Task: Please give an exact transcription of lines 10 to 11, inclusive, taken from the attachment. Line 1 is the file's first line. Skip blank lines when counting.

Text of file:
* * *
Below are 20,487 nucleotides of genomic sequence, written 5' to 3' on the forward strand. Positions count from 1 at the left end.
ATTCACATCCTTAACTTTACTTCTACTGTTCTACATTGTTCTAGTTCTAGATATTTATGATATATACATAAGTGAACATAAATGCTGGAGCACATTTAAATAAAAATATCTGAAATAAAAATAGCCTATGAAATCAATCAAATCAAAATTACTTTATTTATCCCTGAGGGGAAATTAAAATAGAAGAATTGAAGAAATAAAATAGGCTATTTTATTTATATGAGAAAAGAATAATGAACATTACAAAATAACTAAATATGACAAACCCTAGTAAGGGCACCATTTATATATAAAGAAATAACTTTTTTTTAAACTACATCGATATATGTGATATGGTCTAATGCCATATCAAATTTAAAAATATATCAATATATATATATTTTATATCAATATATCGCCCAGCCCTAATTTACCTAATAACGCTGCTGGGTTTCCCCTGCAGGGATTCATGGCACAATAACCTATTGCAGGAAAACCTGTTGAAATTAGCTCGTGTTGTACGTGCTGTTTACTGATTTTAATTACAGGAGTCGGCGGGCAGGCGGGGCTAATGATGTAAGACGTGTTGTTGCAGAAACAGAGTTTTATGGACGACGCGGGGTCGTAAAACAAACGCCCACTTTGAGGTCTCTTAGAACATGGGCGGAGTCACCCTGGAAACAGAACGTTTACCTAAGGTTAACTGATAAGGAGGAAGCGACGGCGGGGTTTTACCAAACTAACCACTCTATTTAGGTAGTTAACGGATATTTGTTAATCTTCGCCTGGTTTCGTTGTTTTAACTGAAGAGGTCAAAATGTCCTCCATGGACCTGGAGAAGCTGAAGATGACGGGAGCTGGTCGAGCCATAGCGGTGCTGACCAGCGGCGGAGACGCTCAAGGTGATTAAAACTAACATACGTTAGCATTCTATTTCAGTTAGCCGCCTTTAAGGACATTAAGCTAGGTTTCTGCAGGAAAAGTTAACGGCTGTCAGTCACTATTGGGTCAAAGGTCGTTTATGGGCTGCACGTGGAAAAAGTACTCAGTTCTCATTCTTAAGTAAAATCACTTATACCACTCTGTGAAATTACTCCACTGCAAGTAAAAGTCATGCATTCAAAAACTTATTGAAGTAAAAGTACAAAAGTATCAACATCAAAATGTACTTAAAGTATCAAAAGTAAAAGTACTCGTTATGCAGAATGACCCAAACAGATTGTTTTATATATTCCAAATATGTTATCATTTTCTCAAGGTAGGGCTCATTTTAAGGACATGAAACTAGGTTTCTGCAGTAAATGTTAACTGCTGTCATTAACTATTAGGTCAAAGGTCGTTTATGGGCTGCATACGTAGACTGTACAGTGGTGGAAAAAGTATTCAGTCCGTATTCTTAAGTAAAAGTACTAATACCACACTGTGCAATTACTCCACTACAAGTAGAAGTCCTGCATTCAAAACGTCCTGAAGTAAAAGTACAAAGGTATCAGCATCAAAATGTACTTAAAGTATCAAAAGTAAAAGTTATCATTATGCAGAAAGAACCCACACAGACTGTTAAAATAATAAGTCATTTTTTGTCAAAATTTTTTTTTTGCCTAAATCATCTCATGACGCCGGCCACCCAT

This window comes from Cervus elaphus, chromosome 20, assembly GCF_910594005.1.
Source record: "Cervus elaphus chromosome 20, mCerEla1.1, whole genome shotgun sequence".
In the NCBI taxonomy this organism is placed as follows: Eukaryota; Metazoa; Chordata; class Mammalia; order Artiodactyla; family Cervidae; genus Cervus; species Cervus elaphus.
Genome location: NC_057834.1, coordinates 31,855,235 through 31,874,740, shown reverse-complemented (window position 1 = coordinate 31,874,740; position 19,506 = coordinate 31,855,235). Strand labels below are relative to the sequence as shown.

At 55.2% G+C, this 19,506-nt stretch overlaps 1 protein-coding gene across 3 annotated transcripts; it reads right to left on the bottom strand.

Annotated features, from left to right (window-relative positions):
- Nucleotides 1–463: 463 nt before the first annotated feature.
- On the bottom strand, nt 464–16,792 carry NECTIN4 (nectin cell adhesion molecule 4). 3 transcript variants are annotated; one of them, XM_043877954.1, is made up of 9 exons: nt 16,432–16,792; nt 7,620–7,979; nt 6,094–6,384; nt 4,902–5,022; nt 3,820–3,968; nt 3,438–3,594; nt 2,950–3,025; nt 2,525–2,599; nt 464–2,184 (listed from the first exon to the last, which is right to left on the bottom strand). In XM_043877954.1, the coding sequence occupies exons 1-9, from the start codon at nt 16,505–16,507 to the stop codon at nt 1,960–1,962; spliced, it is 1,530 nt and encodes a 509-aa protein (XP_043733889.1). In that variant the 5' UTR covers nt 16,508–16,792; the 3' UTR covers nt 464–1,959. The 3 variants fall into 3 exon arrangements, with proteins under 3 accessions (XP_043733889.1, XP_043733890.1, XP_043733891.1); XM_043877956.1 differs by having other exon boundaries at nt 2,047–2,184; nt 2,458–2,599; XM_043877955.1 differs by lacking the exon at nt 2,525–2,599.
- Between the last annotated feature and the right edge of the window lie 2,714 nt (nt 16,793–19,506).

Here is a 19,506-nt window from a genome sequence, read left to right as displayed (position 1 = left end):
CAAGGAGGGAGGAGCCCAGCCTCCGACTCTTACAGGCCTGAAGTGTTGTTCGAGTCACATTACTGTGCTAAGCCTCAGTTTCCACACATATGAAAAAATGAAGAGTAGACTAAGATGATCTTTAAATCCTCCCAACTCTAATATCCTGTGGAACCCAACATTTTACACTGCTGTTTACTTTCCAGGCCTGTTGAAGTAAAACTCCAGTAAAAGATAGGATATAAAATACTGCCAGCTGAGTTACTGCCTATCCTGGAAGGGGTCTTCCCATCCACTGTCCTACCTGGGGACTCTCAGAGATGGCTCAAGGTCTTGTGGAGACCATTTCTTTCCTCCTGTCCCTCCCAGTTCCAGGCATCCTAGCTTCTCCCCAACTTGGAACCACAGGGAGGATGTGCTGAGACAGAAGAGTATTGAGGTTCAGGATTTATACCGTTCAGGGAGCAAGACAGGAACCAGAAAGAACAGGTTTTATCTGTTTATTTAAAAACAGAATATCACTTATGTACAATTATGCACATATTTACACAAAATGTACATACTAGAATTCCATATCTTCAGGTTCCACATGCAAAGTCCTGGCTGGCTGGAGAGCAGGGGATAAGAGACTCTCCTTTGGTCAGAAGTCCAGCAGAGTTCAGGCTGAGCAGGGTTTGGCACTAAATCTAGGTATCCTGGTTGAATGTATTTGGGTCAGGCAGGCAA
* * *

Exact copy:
- On the bottom strand, nt 464–16,792 carry NECTIN4 (nectin cell adhesion molecule 4). 3 transcript variants are annotated; one of them, XM_043877954.1, is made up of 9 exons: nt 16,432–16,792; nt 7,620–7,979; nt 6,094–6,384; nt 4,902–5,022; nt 3,820–3,968; nt 3,438–3,594; nt 2,950–3,025; nt 2,525–2,599; nt 464–2,184 (listed from the first exon to the last, which is right to left on the bottom strand). In XM_043877954.1, the coding sequence occupies exons 1-9, from the start codon at nt 16,505–16,507 to the stop codon at nt 1,960–1,962; spliced, it is 1,530 nt and encodes a 509-aa protein (XP_043733889.1). In that variant the 5' UTR covers nt 16,508–16,792; the 3' UTR covers nt 464–1,959. The 3 variants fall into 3 exon arrangements, with proteins under 3 accessions (XP_043733889.1, XP_043733890.1, XP_043733891.1); XM_043877956.1 differs by having other exon boundaries at nt 2,047–2,184; nt 2,458–2,599; XM_043877955.1 differs by lacking the exon at nt 2,525–2,599.
- Between the last annotated feature and the right edge of the window lie 2,714 nt (nt 16,793–19,506).